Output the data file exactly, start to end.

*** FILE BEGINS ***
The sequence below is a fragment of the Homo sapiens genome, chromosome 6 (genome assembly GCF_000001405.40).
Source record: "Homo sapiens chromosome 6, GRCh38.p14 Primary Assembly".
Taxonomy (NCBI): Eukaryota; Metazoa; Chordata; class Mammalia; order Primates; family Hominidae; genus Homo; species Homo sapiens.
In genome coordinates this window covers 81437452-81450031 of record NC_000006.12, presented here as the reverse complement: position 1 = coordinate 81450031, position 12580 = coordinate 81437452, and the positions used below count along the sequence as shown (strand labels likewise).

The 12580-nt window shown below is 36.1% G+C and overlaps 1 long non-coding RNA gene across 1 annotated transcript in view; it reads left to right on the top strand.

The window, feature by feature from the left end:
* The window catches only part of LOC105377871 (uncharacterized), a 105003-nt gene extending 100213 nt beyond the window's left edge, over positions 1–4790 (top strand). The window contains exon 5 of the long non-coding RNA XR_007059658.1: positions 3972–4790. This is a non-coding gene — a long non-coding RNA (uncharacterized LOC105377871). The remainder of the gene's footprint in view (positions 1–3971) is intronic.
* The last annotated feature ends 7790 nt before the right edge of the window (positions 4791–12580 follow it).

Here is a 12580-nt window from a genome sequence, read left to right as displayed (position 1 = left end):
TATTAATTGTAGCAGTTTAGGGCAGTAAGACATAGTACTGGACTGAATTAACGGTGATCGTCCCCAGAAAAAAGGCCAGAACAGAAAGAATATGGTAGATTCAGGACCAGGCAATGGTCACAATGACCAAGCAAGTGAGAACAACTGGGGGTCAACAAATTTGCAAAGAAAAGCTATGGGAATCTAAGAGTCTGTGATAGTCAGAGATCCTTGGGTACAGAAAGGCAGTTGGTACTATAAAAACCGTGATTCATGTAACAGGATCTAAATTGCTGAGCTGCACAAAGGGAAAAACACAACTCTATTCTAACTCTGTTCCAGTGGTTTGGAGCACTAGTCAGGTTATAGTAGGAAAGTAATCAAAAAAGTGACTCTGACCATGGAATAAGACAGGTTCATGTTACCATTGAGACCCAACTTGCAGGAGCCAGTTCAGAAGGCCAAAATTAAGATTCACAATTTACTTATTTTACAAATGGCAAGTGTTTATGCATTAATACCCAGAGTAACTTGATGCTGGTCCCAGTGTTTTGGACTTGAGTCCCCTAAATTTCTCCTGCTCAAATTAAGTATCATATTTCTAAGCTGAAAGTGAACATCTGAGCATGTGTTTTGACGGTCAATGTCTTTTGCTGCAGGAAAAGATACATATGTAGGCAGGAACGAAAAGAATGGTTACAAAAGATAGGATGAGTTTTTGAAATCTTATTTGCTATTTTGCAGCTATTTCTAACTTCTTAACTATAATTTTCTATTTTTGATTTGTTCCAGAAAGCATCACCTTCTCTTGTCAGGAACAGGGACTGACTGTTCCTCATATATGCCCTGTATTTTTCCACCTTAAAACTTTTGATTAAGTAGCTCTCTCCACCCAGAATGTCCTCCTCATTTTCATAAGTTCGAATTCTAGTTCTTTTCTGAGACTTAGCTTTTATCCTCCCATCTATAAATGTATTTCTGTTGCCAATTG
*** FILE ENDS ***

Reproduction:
The sequence below is a fragment of the Homo sapiens genome, chromosome 6 (genome assembly GCF_000001405.40).
Source record: "Homo sapiens chromosome 6, GRCh38.p14 Primary Assembly".
Taxonomy (NCBI): Eukaryota; Metazoa; Chordata; class Mammalia; order Primates; family Hominidae; genus Homo; species Homo sapiens.
In genome coordinates this window covers 81437452-81450031 of record NC_000006.12, presented here as the reverse complement: position 1 = coordinate 81450031, position 12580 = coordinate 81437452, and the positions used below count along the sequence as shown (strand labels likewise).

The 12580-nt window shown below is 36.1% G+C and overlaps 1 long non-coding RNA gene across 1 annotated transcript in view; it reads left to right on the top strand.

The window, feature by feature from the left end:
* The window catches only part of LOC105377871 (uncharacterized), a 105003-nt gene extending 100213 nt beyond the window's left edge, over positions 1–4790 (top strand). The window contains exon 5 of the long non-coding RNA XR_007059658.1: positions 3972–4790. This is a non-coding gene — a long non-coding RNA (uncharacterized LOC105377871). The remainder of the gene's footprint in view (positions 1–3971) is intronic.
* The last annotated feature ends 7790 nt before the right edge of the window (positions 4791–12580 follow it).

Here is a 12580-nt window from a genome sequence, read left to right as displayed (position 1 = left end):
TATTAATTGTAGCAGTTTAGGGCAGTAAGACATAGTACTGGACTGAATTAACGGTGATCGTCCCCAGAAAAAAGGCCAGAACAGAAAGAATATGGTAGATTCAGGACCAGGCAATGGTCACAATGACCAAGCAAGTGAGAACAACTGGGGGTCAACAAATTTGCAAAGAAAAGCTATGGGAATCTAAGAGTCTGTGATAGTCAGAGATCCTTGGGTACAGAAAGGCAGTTGGTACTATAAAAACCGTGATTCATGTAACAGGATCTAAATTGCTGAGCTGCACAAAGGGAAAAACACAACTCTATTCTAACTCTGTTCCAGTGGTTTGGAGCACTAGTCAGGTTATAGTAGGAAAGTAATCAAAAAAGTGACTCTGACCATGGAATAAGACAGGTTCATGTTACCATTGAGACCCAACTTGCAGGAGCCAGTTCAGAAGGCCAAAATTAAGATTCACAATTTACTTATTTTACAAATGGCAAGTGTTTATGCATTAATACCCAGAGTAACTTGATGCTGGTCCCAGTGTTTTGGACTTGAGTCCCCTAAATTTCTCCTGCTCAAATTAAGTATCATATTTCTAAGCTGAAAGTGAACATCTGAGCATGTGTTTTGACGGTCAATGTCTTTTGCTGCAGGAAAAGATACATATGTAGGCAGGAACGAAAAGAATGGTTACAAAAGATAGGATGAGTTTTTGAAATCTTATTTGCTATTTTGCAGCTATTTCTAACTTCTTAACTATAATTTTCTATTTTTGATTTGTTCCAGAAAGCATCACCTTCTCTTGTCAGGAACAGGGACTGACTGTTCCTCATATATGCCCTGTATTTTTCCACCTTAAAACTTTTGATTAAGTAGCTCTCTCCACCCAGAATGTCCTCCTCATTTTCATAAGTTCGAATTCTAGTTCTTTTCTGAGACTTAGCTTTTATCCTCCCATCTATAAATGTATTTCTGTTGCCAATTG